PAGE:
They are now on the record: 14 men and two women who really, really don’t want Nancy Pelosi to become speaker of the House again.
The letter from current and future House members vowing to not back her will not be enough to block her path to the speakership. Though more who share their sentiments didn’t sign on, the anti-Pelosi squad is still without a candidate of its own.
But if this is a distraction, it’s one unlikely to fade even with the swearing-in of the new Congress. The Democratic Party remains locked in internal battles that are ideological as well as attitudinal — and, as laid bare in current arguments over who should be speaker, often generational.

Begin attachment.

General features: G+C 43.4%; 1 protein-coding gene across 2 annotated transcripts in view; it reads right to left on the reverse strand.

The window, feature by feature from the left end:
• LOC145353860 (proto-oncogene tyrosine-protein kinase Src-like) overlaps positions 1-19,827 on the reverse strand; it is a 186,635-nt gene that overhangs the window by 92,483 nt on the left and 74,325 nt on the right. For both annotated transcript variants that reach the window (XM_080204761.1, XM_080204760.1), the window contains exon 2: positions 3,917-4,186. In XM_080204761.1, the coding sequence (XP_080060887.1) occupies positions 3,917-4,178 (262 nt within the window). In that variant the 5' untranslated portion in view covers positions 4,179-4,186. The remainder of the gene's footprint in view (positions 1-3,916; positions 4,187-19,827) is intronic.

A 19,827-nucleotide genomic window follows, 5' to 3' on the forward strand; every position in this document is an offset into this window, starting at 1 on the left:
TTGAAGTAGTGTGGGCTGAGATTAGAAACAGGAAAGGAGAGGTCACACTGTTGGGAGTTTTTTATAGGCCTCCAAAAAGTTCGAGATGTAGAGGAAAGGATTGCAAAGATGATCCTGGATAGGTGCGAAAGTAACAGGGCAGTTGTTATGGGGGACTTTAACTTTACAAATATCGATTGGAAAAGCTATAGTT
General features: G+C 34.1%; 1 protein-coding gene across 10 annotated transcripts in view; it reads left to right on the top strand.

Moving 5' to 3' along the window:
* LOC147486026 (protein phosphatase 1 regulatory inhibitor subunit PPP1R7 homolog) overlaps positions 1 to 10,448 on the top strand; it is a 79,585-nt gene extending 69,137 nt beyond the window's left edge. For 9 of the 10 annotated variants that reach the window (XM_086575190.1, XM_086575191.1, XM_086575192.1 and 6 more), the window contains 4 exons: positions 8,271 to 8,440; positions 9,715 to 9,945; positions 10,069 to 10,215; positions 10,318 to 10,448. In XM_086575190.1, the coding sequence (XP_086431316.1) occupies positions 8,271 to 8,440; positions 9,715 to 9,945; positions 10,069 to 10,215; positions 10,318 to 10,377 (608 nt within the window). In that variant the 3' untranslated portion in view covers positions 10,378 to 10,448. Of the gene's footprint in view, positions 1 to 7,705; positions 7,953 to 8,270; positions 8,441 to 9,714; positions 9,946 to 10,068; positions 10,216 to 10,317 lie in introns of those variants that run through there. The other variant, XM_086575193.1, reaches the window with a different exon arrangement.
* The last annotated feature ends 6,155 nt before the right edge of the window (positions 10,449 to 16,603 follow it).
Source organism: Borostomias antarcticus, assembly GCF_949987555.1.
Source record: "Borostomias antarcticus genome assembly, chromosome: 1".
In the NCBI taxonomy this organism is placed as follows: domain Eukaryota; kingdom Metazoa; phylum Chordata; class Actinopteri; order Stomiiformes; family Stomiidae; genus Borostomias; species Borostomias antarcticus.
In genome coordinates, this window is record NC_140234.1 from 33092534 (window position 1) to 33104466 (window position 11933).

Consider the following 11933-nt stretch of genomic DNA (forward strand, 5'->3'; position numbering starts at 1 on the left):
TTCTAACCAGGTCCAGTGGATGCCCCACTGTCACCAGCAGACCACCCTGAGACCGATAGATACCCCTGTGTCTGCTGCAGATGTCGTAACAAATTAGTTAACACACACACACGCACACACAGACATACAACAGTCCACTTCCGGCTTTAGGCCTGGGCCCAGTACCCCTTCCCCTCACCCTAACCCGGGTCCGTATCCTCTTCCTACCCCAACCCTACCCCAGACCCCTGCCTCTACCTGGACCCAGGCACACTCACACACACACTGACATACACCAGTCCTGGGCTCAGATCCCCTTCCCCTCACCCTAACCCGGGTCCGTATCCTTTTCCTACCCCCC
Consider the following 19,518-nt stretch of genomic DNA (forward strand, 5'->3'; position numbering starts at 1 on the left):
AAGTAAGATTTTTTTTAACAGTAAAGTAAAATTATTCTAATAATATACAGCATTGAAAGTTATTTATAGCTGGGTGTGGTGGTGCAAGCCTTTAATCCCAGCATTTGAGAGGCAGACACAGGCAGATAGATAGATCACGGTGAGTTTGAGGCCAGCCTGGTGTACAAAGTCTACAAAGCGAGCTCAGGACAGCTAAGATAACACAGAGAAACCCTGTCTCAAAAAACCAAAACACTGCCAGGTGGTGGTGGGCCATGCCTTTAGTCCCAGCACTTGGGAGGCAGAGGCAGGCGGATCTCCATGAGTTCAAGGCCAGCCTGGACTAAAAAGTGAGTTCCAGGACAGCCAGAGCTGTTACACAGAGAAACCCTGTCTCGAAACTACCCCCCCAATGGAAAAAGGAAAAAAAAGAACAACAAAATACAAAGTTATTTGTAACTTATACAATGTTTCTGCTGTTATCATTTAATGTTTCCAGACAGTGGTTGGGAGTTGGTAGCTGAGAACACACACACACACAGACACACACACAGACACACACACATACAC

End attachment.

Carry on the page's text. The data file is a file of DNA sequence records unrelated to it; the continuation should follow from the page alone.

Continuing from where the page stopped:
“We promised to change the status quo, and we intend to deliver on that promise,” the anti-Pelosi letter-signers wrote, in language vague enough to satisfy any number of agendas.
For her part, Pelosi seemed to be signaling an exit strategy when she told the Los Angeles Times last month that she saw herself as a “transitional figure.” Notably, though, she’s already walking that back.
“I think every leader is a transitional figure,” she told Robert Draper of The New York Times magazine.